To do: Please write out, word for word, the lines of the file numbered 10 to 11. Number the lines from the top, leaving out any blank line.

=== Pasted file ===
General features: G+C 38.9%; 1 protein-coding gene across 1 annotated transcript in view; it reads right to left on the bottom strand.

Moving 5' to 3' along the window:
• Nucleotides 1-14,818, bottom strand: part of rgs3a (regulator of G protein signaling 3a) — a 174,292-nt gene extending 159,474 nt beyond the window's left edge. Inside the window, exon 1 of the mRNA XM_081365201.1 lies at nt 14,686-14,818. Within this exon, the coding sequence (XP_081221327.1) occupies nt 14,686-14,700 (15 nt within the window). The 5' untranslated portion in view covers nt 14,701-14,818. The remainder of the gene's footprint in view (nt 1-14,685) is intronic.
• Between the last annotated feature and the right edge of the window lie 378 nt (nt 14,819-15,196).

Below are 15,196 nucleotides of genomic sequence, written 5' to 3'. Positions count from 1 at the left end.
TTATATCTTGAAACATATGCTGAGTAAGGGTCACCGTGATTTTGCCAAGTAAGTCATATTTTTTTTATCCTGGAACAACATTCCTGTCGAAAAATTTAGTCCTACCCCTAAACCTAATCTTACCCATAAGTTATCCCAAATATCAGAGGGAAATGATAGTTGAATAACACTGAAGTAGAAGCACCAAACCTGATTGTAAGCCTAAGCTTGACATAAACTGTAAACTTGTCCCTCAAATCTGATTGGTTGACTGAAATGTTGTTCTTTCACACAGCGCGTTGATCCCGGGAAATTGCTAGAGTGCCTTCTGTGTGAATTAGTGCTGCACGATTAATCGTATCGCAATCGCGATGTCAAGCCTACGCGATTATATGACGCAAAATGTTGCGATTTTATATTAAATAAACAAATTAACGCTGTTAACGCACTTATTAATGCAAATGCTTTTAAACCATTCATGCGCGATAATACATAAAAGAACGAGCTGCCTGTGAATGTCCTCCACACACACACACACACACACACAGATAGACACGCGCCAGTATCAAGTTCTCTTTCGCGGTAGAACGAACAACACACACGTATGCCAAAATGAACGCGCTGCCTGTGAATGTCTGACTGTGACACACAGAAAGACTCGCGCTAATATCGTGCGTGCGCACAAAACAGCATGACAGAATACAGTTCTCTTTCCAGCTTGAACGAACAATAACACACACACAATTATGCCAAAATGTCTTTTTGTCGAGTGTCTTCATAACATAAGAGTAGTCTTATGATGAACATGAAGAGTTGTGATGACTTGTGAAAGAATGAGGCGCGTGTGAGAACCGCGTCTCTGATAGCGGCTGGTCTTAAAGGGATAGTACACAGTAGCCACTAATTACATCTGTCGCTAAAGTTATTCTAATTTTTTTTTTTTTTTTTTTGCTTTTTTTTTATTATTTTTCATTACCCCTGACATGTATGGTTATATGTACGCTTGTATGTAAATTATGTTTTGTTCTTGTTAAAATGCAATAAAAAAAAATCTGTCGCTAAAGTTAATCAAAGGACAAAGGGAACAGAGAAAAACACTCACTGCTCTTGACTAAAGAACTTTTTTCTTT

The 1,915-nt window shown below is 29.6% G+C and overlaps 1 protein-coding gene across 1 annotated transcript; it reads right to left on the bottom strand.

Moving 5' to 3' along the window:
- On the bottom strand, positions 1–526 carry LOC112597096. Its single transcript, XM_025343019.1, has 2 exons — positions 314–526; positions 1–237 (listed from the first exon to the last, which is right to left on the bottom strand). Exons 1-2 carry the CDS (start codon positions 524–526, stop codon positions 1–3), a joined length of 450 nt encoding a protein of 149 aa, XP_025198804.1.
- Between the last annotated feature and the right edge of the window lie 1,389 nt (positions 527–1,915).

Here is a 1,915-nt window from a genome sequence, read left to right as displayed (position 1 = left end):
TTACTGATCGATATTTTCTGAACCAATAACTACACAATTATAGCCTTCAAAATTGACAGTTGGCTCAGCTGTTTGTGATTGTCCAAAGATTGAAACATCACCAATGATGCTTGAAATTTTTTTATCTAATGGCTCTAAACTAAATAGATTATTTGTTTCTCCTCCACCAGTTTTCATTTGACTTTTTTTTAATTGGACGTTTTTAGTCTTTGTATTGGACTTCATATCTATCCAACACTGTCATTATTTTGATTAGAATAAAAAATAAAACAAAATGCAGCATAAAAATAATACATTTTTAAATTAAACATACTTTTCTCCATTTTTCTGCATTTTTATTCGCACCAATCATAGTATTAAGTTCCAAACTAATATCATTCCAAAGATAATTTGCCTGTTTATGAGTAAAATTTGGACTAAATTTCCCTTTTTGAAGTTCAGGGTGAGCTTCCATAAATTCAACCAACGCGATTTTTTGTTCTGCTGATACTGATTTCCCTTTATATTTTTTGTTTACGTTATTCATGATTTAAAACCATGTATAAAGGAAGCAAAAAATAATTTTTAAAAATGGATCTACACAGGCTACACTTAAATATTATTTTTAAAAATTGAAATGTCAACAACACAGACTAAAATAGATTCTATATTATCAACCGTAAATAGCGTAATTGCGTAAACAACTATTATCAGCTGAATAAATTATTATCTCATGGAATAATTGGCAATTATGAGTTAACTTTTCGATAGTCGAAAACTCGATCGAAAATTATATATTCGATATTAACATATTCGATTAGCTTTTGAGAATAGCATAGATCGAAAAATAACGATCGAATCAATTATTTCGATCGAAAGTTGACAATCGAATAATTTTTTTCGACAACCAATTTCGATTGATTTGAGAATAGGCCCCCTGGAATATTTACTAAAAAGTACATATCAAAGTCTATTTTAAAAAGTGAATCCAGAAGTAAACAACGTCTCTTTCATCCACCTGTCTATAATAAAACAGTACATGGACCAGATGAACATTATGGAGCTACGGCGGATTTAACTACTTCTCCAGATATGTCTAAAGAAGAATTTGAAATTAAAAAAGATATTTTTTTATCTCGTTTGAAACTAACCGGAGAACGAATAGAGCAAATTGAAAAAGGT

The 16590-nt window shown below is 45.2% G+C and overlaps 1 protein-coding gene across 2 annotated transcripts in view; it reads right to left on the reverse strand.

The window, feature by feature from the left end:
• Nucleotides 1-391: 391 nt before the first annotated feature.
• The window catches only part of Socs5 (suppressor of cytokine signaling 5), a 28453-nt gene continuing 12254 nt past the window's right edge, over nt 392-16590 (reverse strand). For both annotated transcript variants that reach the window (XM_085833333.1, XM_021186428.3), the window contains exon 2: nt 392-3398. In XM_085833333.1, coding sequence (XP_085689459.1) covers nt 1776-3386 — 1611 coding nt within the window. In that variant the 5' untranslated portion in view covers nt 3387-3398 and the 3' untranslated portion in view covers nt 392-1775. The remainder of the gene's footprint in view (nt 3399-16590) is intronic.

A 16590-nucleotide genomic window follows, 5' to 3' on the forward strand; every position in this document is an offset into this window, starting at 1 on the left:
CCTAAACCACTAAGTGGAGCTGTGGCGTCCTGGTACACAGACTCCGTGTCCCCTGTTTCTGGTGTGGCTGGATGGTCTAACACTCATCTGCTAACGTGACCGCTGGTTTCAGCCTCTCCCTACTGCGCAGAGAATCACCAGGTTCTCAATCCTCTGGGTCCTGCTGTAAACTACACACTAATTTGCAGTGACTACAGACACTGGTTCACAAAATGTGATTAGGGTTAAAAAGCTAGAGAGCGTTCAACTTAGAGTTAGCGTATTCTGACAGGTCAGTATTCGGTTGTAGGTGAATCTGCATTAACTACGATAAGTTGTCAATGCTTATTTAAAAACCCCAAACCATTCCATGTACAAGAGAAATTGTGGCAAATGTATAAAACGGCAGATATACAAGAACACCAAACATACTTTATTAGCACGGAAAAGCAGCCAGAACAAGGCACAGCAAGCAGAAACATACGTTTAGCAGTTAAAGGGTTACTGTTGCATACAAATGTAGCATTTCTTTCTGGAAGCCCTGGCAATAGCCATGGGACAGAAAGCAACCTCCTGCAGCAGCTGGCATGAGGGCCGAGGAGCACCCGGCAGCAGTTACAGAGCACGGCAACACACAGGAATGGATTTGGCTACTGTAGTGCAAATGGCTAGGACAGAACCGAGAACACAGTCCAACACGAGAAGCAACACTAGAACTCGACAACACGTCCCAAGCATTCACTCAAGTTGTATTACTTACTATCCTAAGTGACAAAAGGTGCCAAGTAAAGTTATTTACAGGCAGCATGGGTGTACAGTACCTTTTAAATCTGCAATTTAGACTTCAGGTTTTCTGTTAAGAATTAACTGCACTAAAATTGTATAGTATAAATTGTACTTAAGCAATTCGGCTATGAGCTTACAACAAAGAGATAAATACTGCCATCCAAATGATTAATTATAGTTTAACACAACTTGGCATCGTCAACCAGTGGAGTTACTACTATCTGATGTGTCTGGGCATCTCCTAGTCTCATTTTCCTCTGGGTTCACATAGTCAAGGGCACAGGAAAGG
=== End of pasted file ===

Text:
- Between the last annotated feature and the right edge of the window lie 1,389 nt (positions 527–1,915).

Here is a 1,915-nt window from a genome sequence, read left to right as displayed (position 1 = left end):